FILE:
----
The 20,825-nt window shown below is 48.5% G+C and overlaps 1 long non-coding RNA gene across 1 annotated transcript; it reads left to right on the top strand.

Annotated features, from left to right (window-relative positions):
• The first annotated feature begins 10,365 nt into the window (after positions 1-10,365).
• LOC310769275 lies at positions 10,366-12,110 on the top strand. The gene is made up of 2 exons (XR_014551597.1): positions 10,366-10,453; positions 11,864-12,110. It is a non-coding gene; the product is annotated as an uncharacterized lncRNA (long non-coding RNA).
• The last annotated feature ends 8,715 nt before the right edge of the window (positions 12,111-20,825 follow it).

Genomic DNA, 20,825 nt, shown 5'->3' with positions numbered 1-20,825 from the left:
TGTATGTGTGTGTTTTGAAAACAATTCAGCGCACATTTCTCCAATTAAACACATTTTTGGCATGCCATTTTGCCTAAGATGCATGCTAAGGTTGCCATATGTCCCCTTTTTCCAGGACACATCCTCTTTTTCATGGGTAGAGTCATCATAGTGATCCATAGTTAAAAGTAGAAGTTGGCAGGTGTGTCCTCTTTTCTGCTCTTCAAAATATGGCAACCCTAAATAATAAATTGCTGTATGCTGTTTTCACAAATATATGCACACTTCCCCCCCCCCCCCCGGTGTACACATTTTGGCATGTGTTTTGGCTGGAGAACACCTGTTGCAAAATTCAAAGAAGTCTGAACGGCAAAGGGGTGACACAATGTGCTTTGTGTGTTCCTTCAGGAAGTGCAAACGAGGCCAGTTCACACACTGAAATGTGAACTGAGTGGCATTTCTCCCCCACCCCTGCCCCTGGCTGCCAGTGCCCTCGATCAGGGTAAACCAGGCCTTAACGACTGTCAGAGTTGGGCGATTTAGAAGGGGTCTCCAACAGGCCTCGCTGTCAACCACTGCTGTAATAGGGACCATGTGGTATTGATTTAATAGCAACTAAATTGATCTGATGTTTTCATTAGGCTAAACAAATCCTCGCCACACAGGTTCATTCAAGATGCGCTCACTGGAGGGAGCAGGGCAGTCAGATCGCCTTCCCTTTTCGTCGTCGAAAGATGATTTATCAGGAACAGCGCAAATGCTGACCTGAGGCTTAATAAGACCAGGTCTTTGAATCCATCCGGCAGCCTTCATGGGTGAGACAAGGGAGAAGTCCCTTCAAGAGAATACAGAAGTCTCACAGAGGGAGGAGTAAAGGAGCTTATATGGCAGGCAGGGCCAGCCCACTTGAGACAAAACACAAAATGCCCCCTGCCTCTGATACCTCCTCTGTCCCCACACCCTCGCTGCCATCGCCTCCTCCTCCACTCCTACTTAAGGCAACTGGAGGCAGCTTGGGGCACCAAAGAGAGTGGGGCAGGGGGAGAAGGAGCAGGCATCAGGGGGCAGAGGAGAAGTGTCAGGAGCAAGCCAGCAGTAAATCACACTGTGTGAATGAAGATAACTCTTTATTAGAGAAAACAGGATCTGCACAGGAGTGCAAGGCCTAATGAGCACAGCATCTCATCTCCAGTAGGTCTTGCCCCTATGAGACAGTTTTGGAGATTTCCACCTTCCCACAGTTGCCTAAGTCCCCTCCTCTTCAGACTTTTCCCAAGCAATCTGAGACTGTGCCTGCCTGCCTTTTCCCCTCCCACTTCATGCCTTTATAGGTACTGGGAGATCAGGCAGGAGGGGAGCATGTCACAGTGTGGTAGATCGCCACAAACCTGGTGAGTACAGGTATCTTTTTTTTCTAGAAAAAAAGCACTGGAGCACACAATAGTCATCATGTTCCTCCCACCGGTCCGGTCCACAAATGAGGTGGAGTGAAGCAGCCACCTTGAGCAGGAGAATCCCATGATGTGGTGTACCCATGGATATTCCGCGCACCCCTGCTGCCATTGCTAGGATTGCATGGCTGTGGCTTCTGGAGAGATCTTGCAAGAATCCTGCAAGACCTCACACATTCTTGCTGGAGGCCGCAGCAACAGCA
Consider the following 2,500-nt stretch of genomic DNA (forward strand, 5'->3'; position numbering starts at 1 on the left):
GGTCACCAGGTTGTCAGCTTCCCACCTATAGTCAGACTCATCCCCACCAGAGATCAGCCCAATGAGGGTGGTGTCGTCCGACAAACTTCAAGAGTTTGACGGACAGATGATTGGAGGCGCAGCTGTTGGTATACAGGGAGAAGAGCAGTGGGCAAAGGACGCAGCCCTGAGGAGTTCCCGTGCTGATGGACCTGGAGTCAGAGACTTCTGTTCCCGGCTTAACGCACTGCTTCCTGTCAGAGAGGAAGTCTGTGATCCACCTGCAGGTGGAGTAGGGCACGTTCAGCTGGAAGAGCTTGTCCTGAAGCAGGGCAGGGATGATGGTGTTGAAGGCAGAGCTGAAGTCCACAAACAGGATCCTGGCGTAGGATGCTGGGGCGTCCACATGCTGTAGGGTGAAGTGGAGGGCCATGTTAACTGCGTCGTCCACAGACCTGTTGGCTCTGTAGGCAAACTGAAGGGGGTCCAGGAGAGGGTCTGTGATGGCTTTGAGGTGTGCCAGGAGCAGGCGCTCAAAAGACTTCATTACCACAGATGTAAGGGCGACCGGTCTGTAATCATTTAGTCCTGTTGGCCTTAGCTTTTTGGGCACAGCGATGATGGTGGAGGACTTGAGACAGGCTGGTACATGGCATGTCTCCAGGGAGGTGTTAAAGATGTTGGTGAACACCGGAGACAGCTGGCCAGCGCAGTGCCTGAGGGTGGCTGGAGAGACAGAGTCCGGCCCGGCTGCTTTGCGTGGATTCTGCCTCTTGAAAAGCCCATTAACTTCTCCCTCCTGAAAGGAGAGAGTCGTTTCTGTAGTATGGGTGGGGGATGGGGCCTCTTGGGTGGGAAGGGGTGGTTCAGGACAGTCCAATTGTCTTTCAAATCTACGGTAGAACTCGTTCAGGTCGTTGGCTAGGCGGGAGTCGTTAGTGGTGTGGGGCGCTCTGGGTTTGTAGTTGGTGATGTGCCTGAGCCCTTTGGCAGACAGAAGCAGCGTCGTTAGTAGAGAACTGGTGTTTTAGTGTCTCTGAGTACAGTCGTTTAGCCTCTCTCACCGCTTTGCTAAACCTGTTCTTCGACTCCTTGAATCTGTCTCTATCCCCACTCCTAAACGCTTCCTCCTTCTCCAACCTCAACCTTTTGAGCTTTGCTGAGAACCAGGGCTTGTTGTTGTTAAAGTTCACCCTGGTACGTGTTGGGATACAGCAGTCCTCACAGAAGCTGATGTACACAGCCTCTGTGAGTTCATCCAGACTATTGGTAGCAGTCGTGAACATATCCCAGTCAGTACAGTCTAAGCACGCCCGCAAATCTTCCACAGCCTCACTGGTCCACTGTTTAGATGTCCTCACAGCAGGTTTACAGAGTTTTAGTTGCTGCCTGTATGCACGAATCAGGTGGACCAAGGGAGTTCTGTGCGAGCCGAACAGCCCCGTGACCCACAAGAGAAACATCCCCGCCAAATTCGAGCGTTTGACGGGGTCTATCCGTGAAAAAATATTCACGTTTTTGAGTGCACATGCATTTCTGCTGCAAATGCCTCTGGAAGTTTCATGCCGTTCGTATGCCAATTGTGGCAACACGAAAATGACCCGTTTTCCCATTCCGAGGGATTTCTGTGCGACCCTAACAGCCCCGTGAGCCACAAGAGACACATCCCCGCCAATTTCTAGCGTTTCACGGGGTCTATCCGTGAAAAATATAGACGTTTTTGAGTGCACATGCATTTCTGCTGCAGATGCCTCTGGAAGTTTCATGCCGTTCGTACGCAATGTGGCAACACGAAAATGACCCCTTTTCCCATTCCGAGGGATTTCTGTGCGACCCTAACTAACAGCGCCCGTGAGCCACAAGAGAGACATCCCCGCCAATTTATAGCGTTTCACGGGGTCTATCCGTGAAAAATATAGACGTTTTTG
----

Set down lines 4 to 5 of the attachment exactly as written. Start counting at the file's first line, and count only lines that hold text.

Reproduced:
• LOC310769275 lies at positions 10,366-12,110 on the top strand. The gene is made up of 2 exons (XR_014551597.1): positions 10,366-10,453; positions 11,864-12,110. It is a non-coding gene; the product is annotated as an uncharacterized lncRNA (long non-coding RNA).
• The last annotated feature ends 8,715 nt before the right edge of the window (positions 12,111-20,825 follow it).